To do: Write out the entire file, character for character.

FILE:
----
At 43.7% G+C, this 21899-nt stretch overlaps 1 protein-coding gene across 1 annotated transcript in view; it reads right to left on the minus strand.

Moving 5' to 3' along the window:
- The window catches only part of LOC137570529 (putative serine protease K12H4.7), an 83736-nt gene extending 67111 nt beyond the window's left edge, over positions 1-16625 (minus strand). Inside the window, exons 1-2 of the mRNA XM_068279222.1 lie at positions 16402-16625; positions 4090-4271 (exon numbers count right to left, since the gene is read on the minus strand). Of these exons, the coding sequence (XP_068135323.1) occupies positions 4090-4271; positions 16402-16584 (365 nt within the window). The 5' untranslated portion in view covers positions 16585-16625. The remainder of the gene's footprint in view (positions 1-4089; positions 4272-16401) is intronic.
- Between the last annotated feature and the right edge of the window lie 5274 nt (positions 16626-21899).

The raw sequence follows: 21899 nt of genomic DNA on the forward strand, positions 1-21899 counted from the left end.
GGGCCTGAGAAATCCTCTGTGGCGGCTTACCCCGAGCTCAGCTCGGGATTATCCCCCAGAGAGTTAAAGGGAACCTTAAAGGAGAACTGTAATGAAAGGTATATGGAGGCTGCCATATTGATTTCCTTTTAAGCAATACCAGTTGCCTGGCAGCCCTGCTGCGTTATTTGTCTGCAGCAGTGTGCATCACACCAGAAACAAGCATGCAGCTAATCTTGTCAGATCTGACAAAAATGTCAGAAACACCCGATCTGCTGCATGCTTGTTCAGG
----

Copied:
At 43.7% G+C, this 21899-nt stretch overlaps 1 protein-coding gene across 1 annotated transcript in view; it reads right to left on the minus strand.

Moving 5' to 3' along the window:
- The window catches only part of LOC137570529 (putative serine protease K12H4.7), an 83736-nt gene extending 67111 nt beyond the window's left edge, over positions 1-16625 (minus strand). Inside the window, exons 1-2 of the mRNA XM_068279222.1 lie at positions 16402-16625; positions 4090-4271 (exon numbers count right to left, since the gene is read on the minus strand). Of these exons, the coding sequence (XP_068135323.1) occupies positions 4090-4271; positions 16402-16584 (365 nt within the window). The 5' untranslated portion in view covers positions 16585-16625. The remainder of the gene's footprint in view (positions 1-4089; positions 4272-16401) is intronic.
- Between the last annotated feature and the right edge of the window lie 5274 nt (positions 16626-21899).

The raw sequence follows: 21899 nt of genomic DNA on the forward strand, positions 1-21899 counted from the left end.
GGGCCTGAGAAATCCTCTGTGGCGGCTTACCCCGAGCTCAGCTCGGGATTATCCCCCAGAGAGTTAAAGGGAACCTTAAAGGAGAACTGTAATGAAAGGTATATGGAGGCTGCCATATTGATTTCCTTTTAAGCAATACCAGTTGCCTGGCAGCCCTGCTGCGTTATTTGTCTGCAGCAGTGTGCATCACACCAGAAACAAGCATGCAGCTAATCTTGTCAGATCTGACAAAAATGTCAGAAACACCCGATCTGCTGCATGCTTGTTCAGG